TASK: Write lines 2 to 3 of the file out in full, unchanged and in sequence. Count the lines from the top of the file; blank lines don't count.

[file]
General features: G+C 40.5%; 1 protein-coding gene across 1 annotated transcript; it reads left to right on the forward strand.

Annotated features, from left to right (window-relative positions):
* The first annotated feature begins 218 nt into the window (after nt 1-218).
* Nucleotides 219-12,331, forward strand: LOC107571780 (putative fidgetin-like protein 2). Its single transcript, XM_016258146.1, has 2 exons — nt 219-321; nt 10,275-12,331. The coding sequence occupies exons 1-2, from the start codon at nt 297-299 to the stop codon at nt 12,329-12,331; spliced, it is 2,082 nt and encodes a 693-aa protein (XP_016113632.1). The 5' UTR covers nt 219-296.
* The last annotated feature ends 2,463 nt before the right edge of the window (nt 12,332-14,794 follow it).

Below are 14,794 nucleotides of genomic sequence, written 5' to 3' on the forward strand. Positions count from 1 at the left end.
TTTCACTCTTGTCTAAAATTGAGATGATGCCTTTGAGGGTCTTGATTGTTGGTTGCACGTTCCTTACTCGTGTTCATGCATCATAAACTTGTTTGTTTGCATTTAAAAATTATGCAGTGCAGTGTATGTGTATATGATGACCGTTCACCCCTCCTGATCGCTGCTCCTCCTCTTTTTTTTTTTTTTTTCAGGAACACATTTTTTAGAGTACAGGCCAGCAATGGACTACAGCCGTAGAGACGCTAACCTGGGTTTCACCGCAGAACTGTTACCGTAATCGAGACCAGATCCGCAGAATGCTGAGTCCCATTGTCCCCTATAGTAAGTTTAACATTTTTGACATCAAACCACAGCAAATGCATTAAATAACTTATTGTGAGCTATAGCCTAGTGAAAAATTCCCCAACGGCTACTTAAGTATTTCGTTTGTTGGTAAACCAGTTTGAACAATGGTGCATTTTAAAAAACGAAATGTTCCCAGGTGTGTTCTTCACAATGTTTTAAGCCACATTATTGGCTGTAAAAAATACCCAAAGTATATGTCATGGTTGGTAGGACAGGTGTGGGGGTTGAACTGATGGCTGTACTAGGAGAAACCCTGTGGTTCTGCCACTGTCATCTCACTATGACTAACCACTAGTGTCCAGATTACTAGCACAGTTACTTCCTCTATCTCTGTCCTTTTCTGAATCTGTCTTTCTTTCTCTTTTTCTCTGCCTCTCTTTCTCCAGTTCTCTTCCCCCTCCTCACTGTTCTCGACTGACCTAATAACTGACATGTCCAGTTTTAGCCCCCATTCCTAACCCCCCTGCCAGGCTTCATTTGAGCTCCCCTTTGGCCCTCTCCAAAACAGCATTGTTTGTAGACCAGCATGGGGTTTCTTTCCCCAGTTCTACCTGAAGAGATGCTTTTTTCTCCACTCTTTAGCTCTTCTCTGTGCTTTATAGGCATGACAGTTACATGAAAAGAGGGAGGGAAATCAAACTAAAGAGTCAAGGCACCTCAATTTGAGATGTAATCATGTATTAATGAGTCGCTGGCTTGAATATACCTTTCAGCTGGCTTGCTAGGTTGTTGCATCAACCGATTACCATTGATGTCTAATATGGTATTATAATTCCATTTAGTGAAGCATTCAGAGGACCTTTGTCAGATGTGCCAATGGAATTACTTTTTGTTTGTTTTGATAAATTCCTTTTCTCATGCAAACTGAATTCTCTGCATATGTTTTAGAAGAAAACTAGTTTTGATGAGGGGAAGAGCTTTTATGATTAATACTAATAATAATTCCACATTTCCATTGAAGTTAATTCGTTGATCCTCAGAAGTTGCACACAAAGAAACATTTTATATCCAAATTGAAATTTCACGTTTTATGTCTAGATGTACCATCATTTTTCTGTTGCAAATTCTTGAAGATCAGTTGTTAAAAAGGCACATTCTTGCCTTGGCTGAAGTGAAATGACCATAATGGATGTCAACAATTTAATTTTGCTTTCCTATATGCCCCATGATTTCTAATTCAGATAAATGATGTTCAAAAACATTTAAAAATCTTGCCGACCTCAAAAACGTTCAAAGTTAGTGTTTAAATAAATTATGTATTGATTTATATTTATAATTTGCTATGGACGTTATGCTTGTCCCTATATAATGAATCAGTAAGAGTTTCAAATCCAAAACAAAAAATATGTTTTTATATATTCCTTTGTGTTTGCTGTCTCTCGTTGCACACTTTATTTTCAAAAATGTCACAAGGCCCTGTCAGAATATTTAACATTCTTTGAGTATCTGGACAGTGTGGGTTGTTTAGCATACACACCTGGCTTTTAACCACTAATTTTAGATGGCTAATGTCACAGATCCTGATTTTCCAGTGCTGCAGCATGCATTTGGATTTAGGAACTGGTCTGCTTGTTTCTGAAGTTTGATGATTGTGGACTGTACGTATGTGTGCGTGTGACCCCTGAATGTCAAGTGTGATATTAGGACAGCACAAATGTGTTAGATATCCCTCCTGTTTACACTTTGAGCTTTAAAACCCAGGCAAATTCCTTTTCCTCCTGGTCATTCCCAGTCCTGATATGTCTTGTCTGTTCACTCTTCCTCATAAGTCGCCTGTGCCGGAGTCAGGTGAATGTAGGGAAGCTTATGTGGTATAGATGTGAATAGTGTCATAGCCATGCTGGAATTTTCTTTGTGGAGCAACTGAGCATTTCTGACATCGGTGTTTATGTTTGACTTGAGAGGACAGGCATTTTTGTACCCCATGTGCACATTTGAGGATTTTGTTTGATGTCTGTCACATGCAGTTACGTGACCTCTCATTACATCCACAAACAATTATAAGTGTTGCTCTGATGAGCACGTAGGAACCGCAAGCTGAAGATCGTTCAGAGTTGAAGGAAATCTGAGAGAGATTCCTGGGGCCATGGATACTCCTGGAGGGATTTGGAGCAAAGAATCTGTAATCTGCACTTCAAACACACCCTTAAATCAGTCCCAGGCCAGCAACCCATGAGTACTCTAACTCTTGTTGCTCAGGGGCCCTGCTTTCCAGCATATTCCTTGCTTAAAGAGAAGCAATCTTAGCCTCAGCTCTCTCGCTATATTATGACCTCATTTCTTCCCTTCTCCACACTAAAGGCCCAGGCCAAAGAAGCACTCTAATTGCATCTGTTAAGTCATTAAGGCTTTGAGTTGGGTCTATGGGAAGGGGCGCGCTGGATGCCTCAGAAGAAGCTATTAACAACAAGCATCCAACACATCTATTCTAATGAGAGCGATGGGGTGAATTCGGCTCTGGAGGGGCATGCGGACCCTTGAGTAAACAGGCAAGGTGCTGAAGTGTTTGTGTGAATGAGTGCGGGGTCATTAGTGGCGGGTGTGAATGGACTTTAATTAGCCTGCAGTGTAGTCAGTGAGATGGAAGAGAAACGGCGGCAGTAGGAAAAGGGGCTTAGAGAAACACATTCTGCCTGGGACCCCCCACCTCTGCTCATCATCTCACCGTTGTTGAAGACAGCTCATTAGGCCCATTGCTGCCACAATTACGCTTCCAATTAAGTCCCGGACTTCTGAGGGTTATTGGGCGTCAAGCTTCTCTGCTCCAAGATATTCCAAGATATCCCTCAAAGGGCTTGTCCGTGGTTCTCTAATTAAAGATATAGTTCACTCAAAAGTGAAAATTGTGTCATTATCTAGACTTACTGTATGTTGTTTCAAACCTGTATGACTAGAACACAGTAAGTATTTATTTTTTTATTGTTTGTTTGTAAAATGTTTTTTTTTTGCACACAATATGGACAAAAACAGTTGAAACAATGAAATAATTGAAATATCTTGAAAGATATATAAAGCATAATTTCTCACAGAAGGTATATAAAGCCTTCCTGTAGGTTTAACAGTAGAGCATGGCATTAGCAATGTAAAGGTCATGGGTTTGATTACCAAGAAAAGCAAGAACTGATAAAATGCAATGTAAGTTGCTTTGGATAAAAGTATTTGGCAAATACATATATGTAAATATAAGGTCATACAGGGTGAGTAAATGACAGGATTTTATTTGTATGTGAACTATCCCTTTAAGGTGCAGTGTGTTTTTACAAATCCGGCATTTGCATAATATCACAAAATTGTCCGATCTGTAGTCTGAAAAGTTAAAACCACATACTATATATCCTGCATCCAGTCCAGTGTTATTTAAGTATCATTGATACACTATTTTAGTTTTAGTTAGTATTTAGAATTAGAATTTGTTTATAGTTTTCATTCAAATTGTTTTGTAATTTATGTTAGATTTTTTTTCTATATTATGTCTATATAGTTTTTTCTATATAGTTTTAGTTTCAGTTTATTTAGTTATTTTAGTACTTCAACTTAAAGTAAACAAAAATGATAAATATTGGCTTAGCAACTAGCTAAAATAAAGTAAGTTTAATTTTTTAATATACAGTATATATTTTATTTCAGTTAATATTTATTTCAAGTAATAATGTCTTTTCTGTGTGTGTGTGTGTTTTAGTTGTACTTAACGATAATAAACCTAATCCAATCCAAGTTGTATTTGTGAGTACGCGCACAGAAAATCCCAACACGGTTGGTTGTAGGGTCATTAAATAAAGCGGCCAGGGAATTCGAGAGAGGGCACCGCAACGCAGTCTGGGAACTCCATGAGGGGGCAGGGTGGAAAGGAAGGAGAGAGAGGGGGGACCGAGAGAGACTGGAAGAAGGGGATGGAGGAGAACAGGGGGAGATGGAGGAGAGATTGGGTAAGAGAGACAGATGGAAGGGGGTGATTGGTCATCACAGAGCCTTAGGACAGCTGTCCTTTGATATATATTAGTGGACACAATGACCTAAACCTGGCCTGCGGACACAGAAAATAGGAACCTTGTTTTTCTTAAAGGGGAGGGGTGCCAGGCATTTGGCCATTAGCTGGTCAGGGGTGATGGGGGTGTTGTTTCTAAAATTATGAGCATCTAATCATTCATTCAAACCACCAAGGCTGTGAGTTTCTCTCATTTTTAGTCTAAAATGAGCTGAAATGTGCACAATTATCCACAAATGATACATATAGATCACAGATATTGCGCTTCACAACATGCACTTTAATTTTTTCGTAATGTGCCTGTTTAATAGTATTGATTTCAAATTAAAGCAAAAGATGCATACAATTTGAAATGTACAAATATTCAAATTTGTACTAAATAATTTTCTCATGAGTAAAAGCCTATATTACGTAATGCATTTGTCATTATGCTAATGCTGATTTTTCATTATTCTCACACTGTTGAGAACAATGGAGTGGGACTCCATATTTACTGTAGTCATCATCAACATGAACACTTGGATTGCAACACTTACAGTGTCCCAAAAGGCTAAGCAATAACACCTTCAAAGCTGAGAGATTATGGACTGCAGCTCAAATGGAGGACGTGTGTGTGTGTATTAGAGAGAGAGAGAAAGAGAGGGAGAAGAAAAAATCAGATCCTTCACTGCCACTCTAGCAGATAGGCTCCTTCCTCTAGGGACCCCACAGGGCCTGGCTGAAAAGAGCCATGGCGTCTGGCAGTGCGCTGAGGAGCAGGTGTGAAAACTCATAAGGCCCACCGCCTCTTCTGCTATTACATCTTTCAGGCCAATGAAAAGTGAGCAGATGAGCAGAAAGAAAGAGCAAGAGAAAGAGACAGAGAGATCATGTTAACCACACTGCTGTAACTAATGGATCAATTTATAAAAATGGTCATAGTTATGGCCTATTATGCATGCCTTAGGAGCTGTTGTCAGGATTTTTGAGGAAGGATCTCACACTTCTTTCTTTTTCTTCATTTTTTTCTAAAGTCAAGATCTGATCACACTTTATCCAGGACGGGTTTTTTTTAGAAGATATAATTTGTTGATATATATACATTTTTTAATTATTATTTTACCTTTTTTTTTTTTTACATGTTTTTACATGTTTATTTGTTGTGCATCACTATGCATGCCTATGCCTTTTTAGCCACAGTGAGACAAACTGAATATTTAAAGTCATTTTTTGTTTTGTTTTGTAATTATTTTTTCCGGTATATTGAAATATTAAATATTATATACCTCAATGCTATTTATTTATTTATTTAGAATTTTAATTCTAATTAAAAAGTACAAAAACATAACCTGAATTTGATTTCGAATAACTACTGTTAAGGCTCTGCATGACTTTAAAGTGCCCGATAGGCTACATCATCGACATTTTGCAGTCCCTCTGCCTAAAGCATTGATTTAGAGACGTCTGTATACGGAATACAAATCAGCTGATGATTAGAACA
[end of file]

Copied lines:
Annotated features, from left to right (window-relative positions):
* The first annotated feature begins 218 nt into the window (after nt 1-218).